Irena Sendler was a pretty young girl living in Warsaw, Poland when the Nazis invaded her country. Late in 1940, they forced Warsaw’s more than 400,000 Jews into some crowded, run down buildings, separated from the rest of that city by a 7 foot brick wall the Nazis had built, where they began their fight for survival in the Warsaw Ghetto.
Irena Sendler, a young social worker, and the daughter of a physician who had been willing to treat poor Jews during a Typhus outbreak years earlier, decided to follow in her father's footsteps and try to help ease the suffering of the Jews behind the wall.
Against this background, Vaughan tells the story of this remarkable young woman who risked her own life over and over to try to save others. By now, most of us know about Irena smuggling activities – bringing clothing, food and medical supplies into the ghetto, and sneaking children out and to safety. To keep track of the children, whose names had to be changed so they could pass as Christians, she wrote down their real name and their false identity and buried them in jars in the hope that they could some day be reunited with their families.
Irena’s smuggling activities came to an end when she was betrayed to the Gestapo in 1943. She was sentenced to death but, despite being tortured, never betrayed any her secrets, including the location of the jars that had the potential to destroy so many lives in the hands of the Nazis.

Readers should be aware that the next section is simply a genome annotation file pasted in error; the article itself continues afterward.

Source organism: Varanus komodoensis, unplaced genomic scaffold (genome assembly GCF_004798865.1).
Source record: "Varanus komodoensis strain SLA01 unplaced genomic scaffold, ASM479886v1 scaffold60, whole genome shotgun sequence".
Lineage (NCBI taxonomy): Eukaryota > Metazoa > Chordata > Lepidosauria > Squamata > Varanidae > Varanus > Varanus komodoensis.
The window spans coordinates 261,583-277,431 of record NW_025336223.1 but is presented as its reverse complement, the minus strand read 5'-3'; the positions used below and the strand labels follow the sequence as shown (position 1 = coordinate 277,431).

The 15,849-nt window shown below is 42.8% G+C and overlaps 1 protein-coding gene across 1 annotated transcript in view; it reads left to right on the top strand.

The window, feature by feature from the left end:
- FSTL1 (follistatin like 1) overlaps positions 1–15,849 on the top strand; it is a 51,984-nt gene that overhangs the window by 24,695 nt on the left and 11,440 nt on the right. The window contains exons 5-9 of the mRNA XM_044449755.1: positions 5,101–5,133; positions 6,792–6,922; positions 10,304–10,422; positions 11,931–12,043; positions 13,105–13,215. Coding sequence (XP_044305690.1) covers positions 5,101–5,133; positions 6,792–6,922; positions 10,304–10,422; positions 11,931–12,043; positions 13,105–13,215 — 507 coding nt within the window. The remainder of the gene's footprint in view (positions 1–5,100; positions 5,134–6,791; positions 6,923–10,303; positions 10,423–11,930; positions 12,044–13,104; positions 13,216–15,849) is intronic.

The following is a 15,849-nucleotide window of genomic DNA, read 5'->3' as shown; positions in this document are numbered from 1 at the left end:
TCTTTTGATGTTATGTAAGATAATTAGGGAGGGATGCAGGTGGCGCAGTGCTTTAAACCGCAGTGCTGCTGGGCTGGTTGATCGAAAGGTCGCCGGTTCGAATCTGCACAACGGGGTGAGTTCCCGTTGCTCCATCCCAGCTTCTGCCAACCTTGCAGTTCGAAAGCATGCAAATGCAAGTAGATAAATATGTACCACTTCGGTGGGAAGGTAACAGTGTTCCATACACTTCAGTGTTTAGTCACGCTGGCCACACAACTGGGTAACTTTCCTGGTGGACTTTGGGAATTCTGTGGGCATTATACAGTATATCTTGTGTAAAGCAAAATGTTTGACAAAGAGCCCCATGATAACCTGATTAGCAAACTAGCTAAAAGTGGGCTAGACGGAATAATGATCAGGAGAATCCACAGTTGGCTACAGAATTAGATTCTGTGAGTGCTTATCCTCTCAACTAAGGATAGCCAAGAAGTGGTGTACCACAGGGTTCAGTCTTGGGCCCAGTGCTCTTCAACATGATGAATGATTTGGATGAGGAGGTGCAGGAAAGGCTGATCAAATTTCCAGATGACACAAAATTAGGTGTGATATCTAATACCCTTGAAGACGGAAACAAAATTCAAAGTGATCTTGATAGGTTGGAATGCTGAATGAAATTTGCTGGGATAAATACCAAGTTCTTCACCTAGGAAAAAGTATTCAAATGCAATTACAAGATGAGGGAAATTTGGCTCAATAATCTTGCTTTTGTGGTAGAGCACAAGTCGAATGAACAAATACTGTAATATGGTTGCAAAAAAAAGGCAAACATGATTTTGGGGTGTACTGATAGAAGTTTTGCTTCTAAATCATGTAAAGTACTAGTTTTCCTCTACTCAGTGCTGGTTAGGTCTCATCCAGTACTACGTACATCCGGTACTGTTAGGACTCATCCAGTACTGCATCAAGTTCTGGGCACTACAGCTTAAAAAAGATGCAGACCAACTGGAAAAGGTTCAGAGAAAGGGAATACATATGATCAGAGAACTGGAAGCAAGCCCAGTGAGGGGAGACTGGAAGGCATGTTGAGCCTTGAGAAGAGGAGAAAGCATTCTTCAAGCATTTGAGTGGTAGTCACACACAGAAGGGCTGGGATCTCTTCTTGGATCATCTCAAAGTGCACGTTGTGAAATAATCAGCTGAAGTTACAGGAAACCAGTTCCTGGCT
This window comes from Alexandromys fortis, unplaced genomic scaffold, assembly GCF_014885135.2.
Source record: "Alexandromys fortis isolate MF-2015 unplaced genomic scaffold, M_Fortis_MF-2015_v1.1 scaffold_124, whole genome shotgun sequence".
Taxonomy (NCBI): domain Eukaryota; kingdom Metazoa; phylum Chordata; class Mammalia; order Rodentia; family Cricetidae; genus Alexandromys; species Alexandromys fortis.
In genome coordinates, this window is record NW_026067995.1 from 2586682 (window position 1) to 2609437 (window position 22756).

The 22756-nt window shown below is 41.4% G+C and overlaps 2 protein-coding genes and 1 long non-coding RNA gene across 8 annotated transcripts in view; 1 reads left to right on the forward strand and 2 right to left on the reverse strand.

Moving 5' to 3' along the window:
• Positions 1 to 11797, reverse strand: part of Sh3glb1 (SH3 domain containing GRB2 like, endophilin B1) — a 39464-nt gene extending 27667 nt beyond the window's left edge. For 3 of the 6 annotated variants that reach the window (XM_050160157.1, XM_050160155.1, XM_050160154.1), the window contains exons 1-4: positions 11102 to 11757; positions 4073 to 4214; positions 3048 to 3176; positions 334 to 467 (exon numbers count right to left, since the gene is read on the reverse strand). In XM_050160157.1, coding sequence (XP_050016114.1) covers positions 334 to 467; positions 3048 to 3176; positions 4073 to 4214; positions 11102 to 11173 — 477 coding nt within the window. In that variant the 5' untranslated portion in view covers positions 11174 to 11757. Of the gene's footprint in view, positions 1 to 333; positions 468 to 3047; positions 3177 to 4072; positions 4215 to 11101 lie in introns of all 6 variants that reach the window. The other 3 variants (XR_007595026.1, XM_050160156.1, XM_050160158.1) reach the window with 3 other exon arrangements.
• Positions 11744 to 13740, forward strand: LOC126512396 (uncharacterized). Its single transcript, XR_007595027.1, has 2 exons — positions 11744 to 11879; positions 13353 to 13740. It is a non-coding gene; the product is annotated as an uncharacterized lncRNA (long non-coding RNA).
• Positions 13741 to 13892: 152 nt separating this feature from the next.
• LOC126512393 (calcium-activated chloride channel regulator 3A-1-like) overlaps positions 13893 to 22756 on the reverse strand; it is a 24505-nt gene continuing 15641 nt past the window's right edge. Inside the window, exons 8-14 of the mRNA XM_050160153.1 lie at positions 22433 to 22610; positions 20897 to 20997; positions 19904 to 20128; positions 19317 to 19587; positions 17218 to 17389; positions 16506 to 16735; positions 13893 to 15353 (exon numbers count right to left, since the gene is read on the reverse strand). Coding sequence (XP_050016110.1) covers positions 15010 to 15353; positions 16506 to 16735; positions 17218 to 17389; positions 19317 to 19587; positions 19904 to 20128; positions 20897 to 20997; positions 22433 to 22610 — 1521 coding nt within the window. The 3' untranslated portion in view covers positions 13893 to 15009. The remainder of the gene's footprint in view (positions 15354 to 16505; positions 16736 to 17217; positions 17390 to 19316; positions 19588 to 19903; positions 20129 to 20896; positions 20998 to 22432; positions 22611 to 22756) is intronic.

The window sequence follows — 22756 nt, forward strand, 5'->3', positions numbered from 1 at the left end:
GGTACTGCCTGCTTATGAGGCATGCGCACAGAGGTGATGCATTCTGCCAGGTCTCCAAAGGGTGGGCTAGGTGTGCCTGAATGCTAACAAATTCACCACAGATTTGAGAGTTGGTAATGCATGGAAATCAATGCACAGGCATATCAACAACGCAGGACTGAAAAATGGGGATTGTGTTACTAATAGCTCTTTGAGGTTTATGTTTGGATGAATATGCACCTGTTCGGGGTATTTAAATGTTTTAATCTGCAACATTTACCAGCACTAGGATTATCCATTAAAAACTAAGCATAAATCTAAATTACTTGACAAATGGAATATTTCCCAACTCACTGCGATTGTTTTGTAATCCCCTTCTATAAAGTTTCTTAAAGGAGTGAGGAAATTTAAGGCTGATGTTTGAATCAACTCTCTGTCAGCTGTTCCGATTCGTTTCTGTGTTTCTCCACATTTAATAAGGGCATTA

|Irena Sendler as a young girl
The narrative is enhanced by the excellent oil paintings of illustrator Ron Mazellan throughout the book. Mazellan paintings reflect the dark uncertain times that people experienced under the Nazis. Yet, for all their emotional content, the paintings are done in a kind of soft focus, powerful without being frightening and detracting from the narrative.
Irena’s Jars of Secrets is an excellent addition to the ever growing body of Holocaust literature for younger readers. I think it is important that children know there were some people acting unselfishly and courageously amid so much cruelty. This important story is a must read for anyone teaching or just interested in the Holocaust.
This book is recommended for readers age 6-11
This book was a received as an E-ARC from Netgalley.com
Yad Vashem named Irena as one of The Righteous Among The Nations in 1965
Irena Sendler's obituary from the New York Times
(I had a teacher in junior high who told us to always read the obits in the newspaper because you can learn so much about a person there and it has really been true, which is why I sometimes include them)
Non-Fiction Monday is hosted this week by Apple with Many Seeds
Irena's Jars of Secrets
Lee & Low